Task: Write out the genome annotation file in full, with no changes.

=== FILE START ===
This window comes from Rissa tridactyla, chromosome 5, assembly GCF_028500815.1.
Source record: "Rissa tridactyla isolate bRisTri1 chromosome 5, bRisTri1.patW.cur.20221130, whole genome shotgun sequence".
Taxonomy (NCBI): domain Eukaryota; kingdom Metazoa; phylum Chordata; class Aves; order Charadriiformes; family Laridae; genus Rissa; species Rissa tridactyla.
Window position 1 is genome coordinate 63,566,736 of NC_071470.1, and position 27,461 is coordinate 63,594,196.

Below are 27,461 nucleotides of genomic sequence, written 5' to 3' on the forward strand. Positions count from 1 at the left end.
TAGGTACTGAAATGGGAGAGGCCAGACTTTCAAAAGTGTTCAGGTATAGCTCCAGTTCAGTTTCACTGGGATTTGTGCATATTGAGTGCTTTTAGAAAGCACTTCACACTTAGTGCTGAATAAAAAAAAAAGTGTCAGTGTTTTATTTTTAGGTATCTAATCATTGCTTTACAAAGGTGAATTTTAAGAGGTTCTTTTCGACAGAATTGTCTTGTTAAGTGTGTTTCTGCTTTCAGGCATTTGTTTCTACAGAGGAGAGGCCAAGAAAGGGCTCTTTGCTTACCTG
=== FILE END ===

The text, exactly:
This window comes from Rissa tridactyla, chromosome 5, assembly GCF_028500815.1.
Source record: "Rissa tridactyla isolate bRisTri1 chromosome 5, bRisTri1.patW.cur.20221130, whole genome shotgun sequence".
Taxonomy (NCBI): domain Eukaryota; kingdom Metazoa; phylum Chordata; class Aves; order Charadriiformes; family Laridae; genus Rissa; species Rissa tridactyla.
Window position 1 is genome coordinate 63,566,736 of NC_071470.1, and position 27,461 is coordinate 63,594,196.

Below are 27,461 nucleotides of genomic sequence, written 5' to 3' on the forward strand. Positions count from 1 at the left end.
TAGGTACTGAAATGGGAGAGGCCAGACTTTCAAAAGTGTTCAGGTATAGCTCCAGTTCAGTTTCACTGGGATTTGTGCATATTGAGTGCTTTTAGAAAGCACTTCACACTTAGTGCTGAATAAAAAAAAAAGTGTCAGTGTTTTATTTTTAGGTATCTAATCATTGCTTTACAAAGGTGAATTTTAAGAGGTTCTTTTCGACAGAATTGTCTTGTTAAGTGTGTTTCTGCTTTCAGGCATTTGTTTCTACAGAGGAGAGGCCAAGAAAGGGCTCTTTGCTTACCTG